Pleasant. That doesn’t sound like much of an accomplishment, or a benchmark or like, impressive. But the truth is, most technology isn’t pleasant. The new Windows Phone is. Very much so.
It feels alive. Everything bounces. Everything swoops. Everything flips. Every single action is lushly animated. It just doesn’t sweat the details-blood was spilled. The lock screen isn’t a simple shade. It has a sense of weight and gravity; the further up you drag it before you let go, the faster it slams back down (if you don’t go through with the unlock). It’s almost like the phone is happy to be alive. Which kind of makes you feel happy to use it. No other phone is like that.
Windows Phone 7, when it launched back in October, was like a very promising baby. It was cute and reasonably genius-y for its age, but it also frequently shit the bed and was missing some teeth. By which I mean, in this painfully extended metaphor, it was missing major things like multitasking and copy & paste, piled on top of a load of other tiny deficiencies. It’s grown up quick. Now, it feels like a complete person.
So yeah, there’s multitasking. (It’s oddly the single gaudiest piece of interface on the phone. Whoever thought a gigantic, bold primary colour background was a good idea is either blind or playing a trick on us.) And copy and paste. They matter, definitely. But it’s all the little things, the tiny, uh, big decisions that Microsoft across the board that add up in a way to make Windows Phone feel whole. Like the way Microsoft’s ditched mixed usage of the search button, so now it only launches Bing-before, sometimes it launched Bing, sometimes it launched contextual searches. You never knew. Now you do. Windows Phone also feels much, much faster, and that’s even without a lot of apps re-written to take advantage of fast resume (*cough* Twitter *cough*). It’s iPhone 4 fast now, most of the time.
If anything, I sometimes wonder if Microsoft paid too much attention to the details-the way a conversation thread springs downward when you open one in mail is gorgeous, among a million other effects that shows how much they care-and not quite enough on making sure the big ideas worked perfectly. The way Windows Phone tries to re-conceive the act of searching completely contextually is radical and brilliant. And beautiful, frankly. But a lot of the local search information right now is fairly crappy. Local Scout, Bing’s handy, not-as-shitty-as-Yelp local listings feature is fantastic, in theory. In practice, a lot of the listings are outdated (the Brooklyn Star’s been open in a new spot for months now, and it’s still showing the old listing, which is now Best Pizza), suggested attractions are terribly far away (in the context of New York City), and a lot of the review sections are completely barren. Or take text-to-speech: Admittedly, my vocal range approximates a redneck gorilla after half a bottle of whiskey and four packs of cigarettes, but not a single one of the text messages I dictated, no matter how precise diction, came out correctly. (Optical and audio search were far more successful, though.)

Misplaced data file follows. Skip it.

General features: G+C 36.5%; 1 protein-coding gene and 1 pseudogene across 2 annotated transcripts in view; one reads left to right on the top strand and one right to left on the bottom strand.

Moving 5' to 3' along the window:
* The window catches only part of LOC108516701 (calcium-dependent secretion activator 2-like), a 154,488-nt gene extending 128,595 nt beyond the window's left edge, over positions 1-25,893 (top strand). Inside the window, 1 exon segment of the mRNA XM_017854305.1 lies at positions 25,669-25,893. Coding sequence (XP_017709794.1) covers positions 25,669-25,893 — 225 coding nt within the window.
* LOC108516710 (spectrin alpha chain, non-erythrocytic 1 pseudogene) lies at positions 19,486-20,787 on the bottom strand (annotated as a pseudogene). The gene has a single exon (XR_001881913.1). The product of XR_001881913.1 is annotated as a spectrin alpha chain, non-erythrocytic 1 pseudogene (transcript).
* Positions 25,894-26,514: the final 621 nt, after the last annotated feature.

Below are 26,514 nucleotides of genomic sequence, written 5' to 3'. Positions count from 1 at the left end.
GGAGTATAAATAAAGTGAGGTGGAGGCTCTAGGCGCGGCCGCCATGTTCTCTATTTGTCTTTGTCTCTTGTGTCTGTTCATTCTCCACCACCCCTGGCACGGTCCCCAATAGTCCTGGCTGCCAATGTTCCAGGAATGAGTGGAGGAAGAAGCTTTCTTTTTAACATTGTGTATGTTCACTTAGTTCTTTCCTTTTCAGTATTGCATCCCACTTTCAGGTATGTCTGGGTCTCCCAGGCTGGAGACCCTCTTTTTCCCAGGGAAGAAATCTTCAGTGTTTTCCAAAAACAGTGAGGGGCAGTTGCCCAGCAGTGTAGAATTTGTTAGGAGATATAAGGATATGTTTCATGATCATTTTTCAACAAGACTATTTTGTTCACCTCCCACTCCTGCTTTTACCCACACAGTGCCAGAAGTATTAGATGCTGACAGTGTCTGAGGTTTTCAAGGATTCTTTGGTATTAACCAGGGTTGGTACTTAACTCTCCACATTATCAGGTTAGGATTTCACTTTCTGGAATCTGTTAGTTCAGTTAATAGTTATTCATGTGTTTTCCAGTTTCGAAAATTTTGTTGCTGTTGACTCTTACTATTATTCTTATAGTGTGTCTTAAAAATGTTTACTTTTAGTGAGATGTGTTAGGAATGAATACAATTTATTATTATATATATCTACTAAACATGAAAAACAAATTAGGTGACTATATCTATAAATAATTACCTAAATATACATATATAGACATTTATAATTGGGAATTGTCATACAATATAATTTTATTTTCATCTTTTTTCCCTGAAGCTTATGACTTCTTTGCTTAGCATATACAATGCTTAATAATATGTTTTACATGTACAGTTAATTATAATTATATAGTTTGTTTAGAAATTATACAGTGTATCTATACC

Even without Twitter integration built-in yet—I’ve been using a very early build of Mango, so a lot of stuff isn’t finished, like Twitter and a lot of the app “hooks” Microsoft has been playing up—it’s striking how much more connected to people Windows Phone now feels than any other phone, even Android. That’s partly because of the baked-in Facebook chat (though I’d kill for Jabber/Google Talk) that’s neatly integrated with your text messages and partly because the new Groups feature lets you seriously focus on the newsfeeds and messages of the people you really care about. That, and neither of these things are siloed as apps; they’re just there. There’s something pretty satisfying about pulling up a contact and seeing your entire email/chat/text history, or their most recent pictures or Facebook updates. It just makes sense.
There’s a lot more I could talk about: how music + videos is way more usable with its redesigned UI, or how IE9 is a pretty damn good mobile web browser, or that finding stuff in the Marketplace isn’t broken anymore. Or conversely: how music streaming should work and feel more like Rdio, how there still needs to be universal search, how I’m still missing some key apps (I’ve got a list of devs for Microsoft to bribe, starting with Marco Arment and the Instagram guys), or how much more crossover I think there should be between Xbox on Windows Phone and Xbox in your living room. But the bottom line is that Windows Phone is now better and finally feeling complete across the board, even with current quirks and bugs like Facebook chat bombarding you with notifications that have to be cleared individually or Contacts’ strange requirement that numbers fit precisely into Windows Phones’ pre-designated categories for numbers. (It straight up ignores any number with a custom label.) In other words, I can’t wait to see Mango when it’s finally finished.
In the meantime, I’ll say this: Pending some killer Nokia hardware or radical Android redesign, I think the choice this fall for all but the nerdiest of nerds is going to be very simple. iPhone or Windows Phone. Nothing else is that pleasant.